Business News

PDP Discussing Capital Raising with IFC, EBRD (interview)

Ljubljana, 23 August (STA) - The state-owned PDP asset management firm, whose portfolio of investments includes those in troubled flag carrier Adria Airways and bankrupt builder Vegrad, is discussing a capital increase with international institutions such as the IFC and EBRD, PDP executive director Matej Golob Matzele has told an interview with the STA.

Asked whether the PDP had justified its existence in little more than two years of operation, Matzele said this was "a matter of perception".

The PDP took over state stakes in ten companies as part of a process of their restructuring and eventual privatisation in December 2009. The stakes held by the Pension Fund Management (KAD), Restitution Fund (SOD) and investment firm DSU in the troubled companies were handed to the PDP in a bid to restructure them and sell them.

With the transactions the PDP became the owner of 88% of Adria Airways, 33% of coatings maker Aero, 66% of sports equipment manufacturer Elan, 70% of electronics company Elektrooptika, 70% of electronics company Fotona, 21% of furniture company Novoles, 71% of paper producer Paloma, 16% of spa operator Rimske terme, 45% of Unior and 29% of Vegrad.

"We have introduced quite a few changes in the management of companies and their supervision. If nothing else, as a company in direct state ownership we are significantly better acquainted with the situation at individual companies than anyone has ever been so far."

On the other hand, one could pinpoint Vegrad and Novoles, which are in receivership, or Adria Airways, which needs a bailout from the state, Matzele said.

After the depreciation of investments in Adria, Novoles, Paloma and Vegrad, the PDP recorded a loss of EUR 28m last year, while at the group level the figure was EUR 63m. This year the firm plans to sell off some of its stakes.

Proceedings to sell Aero are currently under way and a strategic partner is being sought to invest in Elan; the sale of Fotona is also planned, Matzele explained.

"We knew we'd be writing off Novoles and Vegrad because of the condition the companies were in. We have also written off the entire investment in Adria Airways and a lot of it in Paloma," the PDP boss said, adding that Paloma and Adria had been valued too optimistically.

Matzele believes Adria needs the EUR 50m capital increase envisaged in the supplementary budget, which the government confirmed last month.

However, the company's existence also depends on the conversion of banks' claims into ownership shares. Talks with the banks will continue until the shareholders meeting on 31 August and there are good arguments for them to take part in the conversion, Matzele said, adding that the banks responded "extremely well" to the plan.

"The plan envisages that banks immediately get half of the claims which would not be converted, that is a quarter of all claims, in the amount of EUR 19.2m, from the EUR 50m state-sponsored capital increase."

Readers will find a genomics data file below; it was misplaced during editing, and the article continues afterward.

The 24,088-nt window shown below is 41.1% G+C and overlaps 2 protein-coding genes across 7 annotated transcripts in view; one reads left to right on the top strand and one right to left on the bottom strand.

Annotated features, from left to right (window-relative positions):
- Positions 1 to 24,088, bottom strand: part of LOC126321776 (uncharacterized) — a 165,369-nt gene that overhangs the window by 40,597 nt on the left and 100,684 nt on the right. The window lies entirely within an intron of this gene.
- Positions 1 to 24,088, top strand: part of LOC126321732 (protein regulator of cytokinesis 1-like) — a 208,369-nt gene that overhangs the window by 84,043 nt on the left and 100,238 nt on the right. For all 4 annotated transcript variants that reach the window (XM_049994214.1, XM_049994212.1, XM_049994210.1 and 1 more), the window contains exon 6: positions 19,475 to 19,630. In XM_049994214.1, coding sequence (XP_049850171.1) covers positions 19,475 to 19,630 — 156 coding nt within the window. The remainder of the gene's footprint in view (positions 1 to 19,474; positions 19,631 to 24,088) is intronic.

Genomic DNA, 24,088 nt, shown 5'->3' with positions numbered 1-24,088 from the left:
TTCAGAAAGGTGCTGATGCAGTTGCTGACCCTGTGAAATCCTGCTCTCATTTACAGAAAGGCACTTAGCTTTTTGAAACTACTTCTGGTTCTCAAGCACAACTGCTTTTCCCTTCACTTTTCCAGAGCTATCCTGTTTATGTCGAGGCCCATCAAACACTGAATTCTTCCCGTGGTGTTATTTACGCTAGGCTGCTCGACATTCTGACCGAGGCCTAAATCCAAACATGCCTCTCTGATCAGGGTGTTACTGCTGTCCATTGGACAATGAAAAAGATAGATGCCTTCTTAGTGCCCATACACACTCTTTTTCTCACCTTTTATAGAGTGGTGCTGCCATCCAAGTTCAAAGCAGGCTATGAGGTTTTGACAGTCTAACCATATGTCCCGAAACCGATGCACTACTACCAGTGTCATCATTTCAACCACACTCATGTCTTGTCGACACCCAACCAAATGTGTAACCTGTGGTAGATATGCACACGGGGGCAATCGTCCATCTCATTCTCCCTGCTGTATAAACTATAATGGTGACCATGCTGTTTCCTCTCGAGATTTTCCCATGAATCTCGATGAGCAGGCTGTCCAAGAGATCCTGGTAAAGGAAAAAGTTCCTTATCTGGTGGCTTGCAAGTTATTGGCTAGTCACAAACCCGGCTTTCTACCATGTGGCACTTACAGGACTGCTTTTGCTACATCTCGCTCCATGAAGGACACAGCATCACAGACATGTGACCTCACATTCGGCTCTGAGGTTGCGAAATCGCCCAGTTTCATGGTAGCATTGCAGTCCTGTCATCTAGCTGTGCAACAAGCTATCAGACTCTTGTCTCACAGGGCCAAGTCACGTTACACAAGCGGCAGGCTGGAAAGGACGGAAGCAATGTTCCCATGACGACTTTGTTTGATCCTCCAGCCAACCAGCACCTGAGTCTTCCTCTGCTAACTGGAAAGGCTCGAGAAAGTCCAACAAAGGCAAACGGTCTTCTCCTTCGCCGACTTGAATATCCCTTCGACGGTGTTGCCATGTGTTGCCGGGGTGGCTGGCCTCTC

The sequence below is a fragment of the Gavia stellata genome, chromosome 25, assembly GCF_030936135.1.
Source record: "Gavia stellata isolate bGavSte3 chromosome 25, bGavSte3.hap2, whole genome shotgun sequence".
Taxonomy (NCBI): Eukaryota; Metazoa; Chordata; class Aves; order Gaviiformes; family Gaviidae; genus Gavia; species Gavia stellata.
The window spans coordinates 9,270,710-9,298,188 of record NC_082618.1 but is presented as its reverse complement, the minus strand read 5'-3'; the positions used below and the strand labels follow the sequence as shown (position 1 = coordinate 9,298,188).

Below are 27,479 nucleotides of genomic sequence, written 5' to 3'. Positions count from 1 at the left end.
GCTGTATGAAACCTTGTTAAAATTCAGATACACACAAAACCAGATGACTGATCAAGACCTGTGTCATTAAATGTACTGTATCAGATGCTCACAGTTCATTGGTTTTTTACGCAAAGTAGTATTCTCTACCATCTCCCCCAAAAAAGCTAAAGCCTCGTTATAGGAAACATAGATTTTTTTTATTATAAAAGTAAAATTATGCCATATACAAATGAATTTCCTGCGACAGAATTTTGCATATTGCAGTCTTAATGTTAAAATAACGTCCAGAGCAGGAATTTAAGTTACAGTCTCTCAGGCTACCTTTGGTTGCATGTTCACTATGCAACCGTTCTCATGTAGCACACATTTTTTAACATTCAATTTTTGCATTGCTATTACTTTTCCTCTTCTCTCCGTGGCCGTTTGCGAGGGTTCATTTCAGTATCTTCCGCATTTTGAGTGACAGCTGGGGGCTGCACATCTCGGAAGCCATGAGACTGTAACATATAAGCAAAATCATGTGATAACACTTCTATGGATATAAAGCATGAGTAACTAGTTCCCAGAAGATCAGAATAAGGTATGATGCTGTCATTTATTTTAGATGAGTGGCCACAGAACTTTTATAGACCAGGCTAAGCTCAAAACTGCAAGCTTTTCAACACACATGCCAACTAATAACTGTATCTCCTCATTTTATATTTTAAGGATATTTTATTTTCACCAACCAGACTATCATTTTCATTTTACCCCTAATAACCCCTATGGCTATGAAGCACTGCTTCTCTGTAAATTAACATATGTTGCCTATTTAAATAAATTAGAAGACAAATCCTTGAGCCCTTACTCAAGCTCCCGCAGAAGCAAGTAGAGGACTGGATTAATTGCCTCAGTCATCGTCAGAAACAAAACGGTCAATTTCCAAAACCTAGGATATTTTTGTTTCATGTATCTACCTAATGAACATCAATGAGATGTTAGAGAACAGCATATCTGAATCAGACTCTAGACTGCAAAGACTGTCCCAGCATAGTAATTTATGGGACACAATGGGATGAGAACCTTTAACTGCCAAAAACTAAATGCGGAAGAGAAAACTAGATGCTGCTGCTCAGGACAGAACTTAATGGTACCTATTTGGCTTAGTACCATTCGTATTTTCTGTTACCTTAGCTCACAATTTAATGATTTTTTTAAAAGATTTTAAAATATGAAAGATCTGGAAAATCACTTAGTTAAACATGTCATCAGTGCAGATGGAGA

The share that would be converted into capital may not be worth much at the moment, but its value might increase in the coming years, Matzele said, adding that this was better option for the banks than Adria's bankruptcy.

According to him, the PDP supports the proposal that a public call for applications is published by next March at the latest to find a strategic partner for Adria.

Commenting on the search for an investor into Elan, Matzele said that it would be best for Elan to get private owners. "We think the moment is right and there are plenty of good investors out there for which Elan is an interesting investment."

Asked whether Paloma, where the PDP could not find common ground with the investor, could repeat with Elan, Matzele said that Paloma had been in a more difficult position and the interest of investors had been scarcer.

In Paloma's case the PDP wanted to prevent investors from only taking over the brand and shut the company down, he explained, adding that Elan was also to stay a company with its own brand name and headquarters in Begunje.

Apart from selling its stakes, the PDP is also considering entering new companies, also at the request of their owners. "This year, we analysed five or six companies...The best known company where we examined the possibilities was the TVM...but unfortunately we found no economic reasons to enter it."

The PDP's entry into new companies is limited and depends on the funds in form of the firm's investments. "This is why we are trying to find an investor, which would provide fresh capital to the PDP to enable us to enter new companies."

Elaborating on this, Matzele said the PDP was discussing a capital increase with specific investors, including the International Finance Corporation (IFC) of the World Bank and the European Bank for Reconstruction and Development (EBRD). The initiative came from PDP's owners, he added.

Asked whether the PDP was offering a majority stake to these investors, Matzele said this depended on the investor and their interests.

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